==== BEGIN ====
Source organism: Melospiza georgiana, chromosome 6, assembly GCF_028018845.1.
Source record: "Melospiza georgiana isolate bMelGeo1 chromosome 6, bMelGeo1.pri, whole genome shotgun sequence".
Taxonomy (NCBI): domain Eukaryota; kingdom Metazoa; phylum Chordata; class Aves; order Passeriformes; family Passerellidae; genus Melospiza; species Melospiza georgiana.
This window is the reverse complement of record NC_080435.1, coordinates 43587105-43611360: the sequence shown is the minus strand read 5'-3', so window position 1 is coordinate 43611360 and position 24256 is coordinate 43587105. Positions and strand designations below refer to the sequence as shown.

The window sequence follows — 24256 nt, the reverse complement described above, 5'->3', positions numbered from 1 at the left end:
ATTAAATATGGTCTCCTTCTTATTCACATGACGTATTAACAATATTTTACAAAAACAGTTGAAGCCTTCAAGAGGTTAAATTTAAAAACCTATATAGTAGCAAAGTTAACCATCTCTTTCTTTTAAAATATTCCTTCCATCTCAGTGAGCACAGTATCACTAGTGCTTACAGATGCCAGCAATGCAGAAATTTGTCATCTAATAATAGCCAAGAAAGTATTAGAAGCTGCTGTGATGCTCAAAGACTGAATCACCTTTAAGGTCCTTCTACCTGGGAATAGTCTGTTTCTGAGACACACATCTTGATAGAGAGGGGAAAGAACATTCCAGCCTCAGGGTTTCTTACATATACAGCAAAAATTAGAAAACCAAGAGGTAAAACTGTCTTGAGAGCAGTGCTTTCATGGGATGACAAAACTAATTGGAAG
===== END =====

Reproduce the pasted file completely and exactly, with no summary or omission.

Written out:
Source organism: Melospiza georgiana, chromosome 6, assembly GCF_028018845.1.
Source record: "Melospiza georgiana isolate bMelGeo1 chromosome 6, bMelGeo1.pri, whole genome shotgun sequence".
Taxonomy (NCBI): domain Eukaryota; kingdom Metazoa; phylum Chordata; class Aves; order Passeriformes; family Passerellidae; genus Melospiza; species Melospiza georgiana.
This window is the reverse complement of record NC_080435.1, coordinates 43587105-43611360: the sequence shown is the minus strand read 5'-3', so window position 1 is coordinate 43611360 and position 24256 is coordinate 43587105. Positions and strand designations below refer to the sequence as shown.

The window sequence follows — 24256 nt, the reverse complement described above, 5'->3', positions numbered from 1 at the left end:
ATTAAATATGGTCTCCTTCTTATTCACATGACGTATTAACAATATTTTACAAAAACAGTTGAAGCCTTCAAGAGGTTAAATTTAAAAACCTATATAGTAGCAAAGTTAACCATCTCTTTCTTTTAAAATATTCCTTCCATCTCAGTGAGCACAGTATCACTAGTGCTTACAGATGCCAGCAATGCAGAAATTTGTCATCTAATAATAGCCAAGAAAGTATTAGAAGCTGCTGTGATGCTCAAAGACTGAATCACCTTTAAGGTCCTTCTACCTGGGAATAGTCTGTTTCTGAGACACACATCTTGATAGAGAGGGGAAAGAACATTCCAGCCTCAGGGTTTCTTACATATACAGCAAAAATTAGAAAACCAAGAGGTAAAACTGTCTTGAGAGCAGTGCTTTCATGGGATGACAAAACTAATTGGAAG